By 1983, I had gone through a seemingly endless ownership of cars that at best could be classified as jalopies and at worst, environmental hazards. Whether it was a cloud of grey and blue noxious plumes following behind as I sputtered down the street, unfortunate passengers sitting in rain soaked back seats courtesy of a broken window I couldn’t afford to fix, or a cracked gas tank that created a nauseating interior fragrance with a scent that you couldn’t buy for 99 cents at the car wash, I had suffered the best of “drive around the block to avoid valet embarrassment” cars.
Shockingly, in September of that year, a car dealer deep in the San Fernando Valley decided to take a risk on a young advertising media planner and handed over the keys to a brand spanking new car…along with a 48 month loan with payments half the size of my monthly take home pay.
It was a beauty. A maroon, T-Top Pontiac Firebird with leather seats and a radio that actually worked.
Within moments of getting those keys in my hand, I was blazing up Highway 1, hair whipping in the wind, and an 8 track cassette of the Rocky anthem “Eye of the Tiger” blasting so loud it was creating reverb inside my sleek new ride.
As I started to sing at the top of my lungs and fist pump through the open T-Top every time the verse “Rising Up to the Challenge of Our Glory” played, I felt powerful.
The power from just shifting a car with that much horsepower was part of it, but it was more. I knew in that moment that a lot of years of working hard had paid off, not only because I was finally able to purchase a new car but also because I was starting a career that I never thought I would have.
I had accomplished something that I didn’t think I could and someone had recognized that accomplishment and entrusted me to keep achieving, at least for 48 more months.
Suddenly, I was exuberantly in search of a valet.
As a leader, recognizing that it’s those small turning points that give us, and our teams, confidence is what allows us to pull from those moments when we feel less sure of ourselves.
It’s what moves us from tentative, fearful, and stuck to courageous, bold, and successful.
It’s no wonder, then, that so many senior executives and business owners who I have worked with list as their number #1 area to work on as “building unshakable confidence.”
You can learn all of the business strategies and techniques in the world but if you don’t have confidence, particularly when the chips are down, to accomplish what you need to, none of it matters.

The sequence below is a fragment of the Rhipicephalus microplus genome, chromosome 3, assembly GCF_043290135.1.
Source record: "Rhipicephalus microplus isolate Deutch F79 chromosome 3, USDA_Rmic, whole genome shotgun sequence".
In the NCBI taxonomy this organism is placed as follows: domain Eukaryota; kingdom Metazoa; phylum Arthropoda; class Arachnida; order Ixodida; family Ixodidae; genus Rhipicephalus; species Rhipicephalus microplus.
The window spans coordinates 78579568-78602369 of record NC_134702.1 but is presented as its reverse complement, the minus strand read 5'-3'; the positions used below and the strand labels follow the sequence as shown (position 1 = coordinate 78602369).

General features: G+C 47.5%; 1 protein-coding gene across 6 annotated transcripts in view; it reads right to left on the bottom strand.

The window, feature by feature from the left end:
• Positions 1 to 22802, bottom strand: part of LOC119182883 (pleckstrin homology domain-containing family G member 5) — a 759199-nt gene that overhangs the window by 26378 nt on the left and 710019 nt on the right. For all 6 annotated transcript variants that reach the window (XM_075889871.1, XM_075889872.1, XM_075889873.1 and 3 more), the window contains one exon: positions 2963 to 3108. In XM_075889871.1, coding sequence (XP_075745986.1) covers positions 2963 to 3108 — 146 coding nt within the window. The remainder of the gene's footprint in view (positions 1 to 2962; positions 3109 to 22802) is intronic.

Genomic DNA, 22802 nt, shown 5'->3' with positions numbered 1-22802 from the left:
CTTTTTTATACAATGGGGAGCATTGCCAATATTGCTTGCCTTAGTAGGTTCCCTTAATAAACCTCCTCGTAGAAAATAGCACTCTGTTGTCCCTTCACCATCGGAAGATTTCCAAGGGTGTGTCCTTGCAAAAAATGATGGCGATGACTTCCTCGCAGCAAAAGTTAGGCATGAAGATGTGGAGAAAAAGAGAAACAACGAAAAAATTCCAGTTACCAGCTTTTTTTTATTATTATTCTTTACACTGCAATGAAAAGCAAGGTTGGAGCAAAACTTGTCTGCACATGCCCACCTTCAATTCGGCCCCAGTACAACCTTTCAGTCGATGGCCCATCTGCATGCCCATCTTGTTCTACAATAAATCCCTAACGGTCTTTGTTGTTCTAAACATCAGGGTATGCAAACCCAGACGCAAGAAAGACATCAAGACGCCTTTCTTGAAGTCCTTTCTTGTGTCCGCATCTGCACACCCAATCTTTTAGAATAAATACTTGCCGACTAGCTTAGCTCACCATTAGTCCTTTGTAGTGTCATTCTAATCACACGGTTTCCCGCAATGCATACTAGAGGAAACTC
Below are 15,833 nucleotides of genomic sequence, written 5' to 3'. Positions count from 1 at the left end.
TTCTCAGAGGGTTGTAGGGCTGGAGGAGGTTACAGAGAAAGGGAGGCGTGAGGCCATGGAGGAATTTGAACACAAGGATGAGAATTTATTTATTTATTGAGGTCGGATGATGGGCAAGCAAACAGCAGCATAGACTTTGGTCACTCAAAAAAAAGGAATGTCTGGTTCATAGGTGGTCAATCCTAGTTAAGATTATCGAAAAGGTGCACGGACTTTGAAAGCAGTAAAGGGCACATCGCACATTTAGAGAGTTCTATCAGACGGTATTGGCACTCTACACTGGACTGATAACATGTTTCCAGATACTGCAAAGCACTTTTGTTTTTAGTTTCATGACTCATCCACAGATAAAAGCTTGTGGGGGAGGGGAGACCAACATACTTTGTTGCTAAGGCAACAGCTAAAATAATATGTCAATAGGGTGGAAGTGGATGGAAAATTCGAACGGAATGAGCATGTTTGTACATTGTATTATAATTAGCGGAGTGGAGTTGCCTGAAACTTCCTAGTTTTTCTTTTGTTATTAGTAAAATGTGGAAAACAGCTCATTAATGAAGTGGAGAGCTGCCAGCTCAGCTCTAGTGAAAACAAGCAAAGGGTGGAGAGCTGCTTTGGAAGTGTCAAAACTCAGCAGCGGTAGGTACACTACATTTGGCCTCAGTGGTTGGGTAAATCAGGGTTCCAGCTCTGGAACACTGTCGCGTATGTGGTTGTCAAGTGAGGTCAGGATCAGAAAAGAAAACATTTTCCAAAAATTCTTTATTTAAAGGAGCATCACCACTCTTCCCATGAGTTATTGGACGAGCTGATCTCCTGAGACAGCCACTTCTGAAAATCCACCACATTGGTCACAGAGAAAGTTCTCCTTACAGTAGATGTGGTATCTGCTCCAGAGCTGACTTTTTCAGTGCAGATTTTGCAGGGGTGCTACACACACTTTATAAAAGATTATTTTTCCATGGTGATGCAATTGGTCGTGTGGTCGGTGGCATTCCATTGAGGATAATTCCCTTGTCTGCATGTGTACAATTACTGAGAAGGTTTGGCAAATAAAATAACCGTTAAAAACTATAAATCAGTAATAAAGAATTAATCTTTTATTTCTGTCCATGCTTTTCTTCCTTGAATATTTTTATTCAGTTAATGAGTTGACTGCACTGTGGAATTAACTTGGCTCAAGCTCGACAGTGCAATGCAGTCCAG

Here are some strategies for sharpening your mental edge and that of your team:
- Notice the small moments- we have a tendency to spend far more time lamenting our failures rather than celebrating our successes. If you can’t remember how specific achievements have moved you forward, it’s hard to draw on them to give you confidence in new or difficult situations. When you do well pause for a moment, recognize the feeling, say out loud that “you crushed it” even if you’re only saying it to yourself in the shower, and give yourself a little grin of satisfaction. You have to spend enough intentional time with the “feeling” in order to pull from it when you need that edge.
- Have an anthem- It may sound touchy feely but having a soundtrack of heart pumping, confidence inspiring songs in your head that you can pull from when you need a boost really does amp up your mental edge. There’s a reason movies use music to set a mood. To this day, “Eye of the Tiger” is the song that is in my head when I need an instantaneous shot of confidence.
- Visualize what success looks like- A big reason my 1983 ride up Highway 1 felt so good was that it drew on multiple sensations at once so both the picture and the feeling of that moment is vivid in my mind. That day, I felt the power of the car and the wind in my hair, I smelled the leather of the new car seats, and I verbalized the words to the song. When you’re feeling a little shaky in a new or challenging situation, the ability to visualize what success will look like in vivid detail, pulling on as many emotions as possible to create that picture, will drive stronger confidence and mental edge.
- Trust, even if it’s a stretch- The ability to put trust in yourself or in your team is easy when things are smooth. It takes confidence to take that leap of faith when success means stretching beyond past accomplishments. 48 months of payments half the size of my take home pay was a stretch but someone put faith in me that I could handle it. And I trusted myself that I could also, even though I had never done it before. Sometimes you just have to enjoy the ride.
- Feel good about yourself-Having a jalopy shouldn’t have caused me to “hide out” around the block from valet, but it did. The confidence to put yourself out there where you can be seen means that you have to have strong self-image. If you feel like a jalopy, you’re going to hide. Be honest about whether there is something about your present self-image that is holding you back…and then make any necessary changes. People with a strong mental edge never hesitate to park in valet.